Except for a few gossamer clouds, the sky was clear and blue.
“On two screens, she watched herself spin in a green field, gossamer wings floating off her body.” — Melena Ryzik, New York Times, March 3, 2015
Did you know?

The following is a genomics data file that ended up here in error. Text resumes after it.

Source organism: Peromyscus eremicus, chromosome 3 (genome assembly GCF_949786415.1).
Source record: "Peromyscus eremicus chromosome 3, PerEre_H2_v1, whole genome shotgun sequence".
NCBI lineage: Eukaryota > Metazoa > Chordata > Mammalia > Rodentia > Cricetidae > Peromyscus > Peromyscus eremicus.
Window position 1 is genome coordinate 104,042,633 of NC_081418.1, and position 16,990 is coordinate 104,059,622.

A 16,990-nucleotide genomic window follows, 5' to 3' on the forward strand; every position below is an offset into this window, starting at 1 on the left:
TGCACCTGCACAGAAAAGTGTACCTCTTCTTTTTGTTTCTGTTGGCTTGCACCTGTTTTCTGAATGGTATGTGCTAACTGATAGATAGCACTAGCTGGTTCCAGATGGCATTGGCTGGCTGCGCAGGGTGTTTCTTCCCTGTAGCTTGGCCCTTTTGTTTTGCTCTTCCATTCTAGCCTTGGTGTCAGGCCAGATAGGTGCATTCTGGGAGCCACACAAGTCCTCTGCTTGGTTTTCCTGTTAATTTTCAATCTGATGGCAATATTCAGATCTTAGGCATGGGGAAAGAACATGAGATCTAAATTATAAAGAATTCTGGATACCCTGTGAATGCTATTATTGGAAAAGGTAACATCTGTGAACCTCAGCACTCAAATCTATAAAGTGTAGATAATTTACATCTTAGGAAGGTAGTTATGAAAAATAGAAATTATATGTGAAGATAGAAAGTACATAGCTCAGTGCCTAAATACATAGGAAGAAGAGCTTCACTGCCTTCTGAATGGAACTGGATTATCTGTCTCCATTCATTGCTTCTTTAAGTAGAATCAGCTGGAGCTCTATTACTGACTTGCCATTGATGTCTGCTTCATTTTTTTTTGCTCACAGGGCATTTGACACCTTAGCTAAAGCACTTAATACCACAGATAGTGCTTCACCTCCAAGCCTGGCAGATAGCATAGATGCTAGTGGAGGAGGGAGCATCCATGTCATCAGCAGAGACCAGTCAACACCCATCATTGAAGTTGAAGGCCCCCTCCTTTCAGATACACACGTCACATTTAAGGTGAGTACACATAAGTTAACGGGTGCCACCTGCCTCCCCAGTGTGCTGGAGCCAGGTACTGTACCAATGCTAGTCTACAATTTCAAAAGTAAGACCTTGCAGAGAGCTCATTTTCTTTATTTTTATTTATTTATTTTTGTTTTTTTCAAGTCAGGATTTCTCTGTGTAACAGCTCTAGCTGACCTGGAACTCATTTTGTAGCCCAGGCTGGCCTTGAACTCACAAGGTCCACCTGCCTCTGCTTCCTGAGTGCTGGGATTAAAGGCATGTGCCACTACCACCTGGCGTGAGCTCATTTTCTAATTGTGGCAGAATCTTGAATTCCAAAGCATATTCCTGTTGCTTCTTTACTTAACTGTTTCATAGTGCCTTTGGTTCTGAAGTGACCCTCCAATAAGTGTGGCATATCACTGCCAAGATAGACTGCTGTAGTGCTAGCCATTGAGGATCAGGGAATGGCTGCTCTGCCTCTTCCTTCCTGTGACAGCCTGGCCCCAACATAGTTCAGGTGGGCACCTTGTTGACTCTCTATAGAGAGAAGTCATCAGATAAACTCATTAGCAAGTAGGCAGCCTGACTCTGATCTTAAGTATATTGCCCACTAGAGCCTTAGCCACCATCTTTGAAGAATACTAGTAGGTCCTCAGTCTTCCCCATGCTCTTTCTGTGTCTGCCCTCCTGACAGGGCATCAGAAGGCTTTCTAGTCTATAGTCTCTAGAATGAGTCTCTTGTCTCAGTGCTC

In the days of Middle English, a period of mild weather in late autumn or early winter was sometimes called a gossomer, literally “goose summer.” People may have chosen that name for a late-season warm spell because October and November were the months when people felt that geese were at their best for eating. Gossomer was also used in Middle English as a word for filmy cobwebs floating through the air in calm, clear weather, apparently because somebody thought the webs looked like the down of a goose. This sense eventually inspired the adjective gossamer, which means “light, delicate, or tenuous”—just like cobwebs or goose down.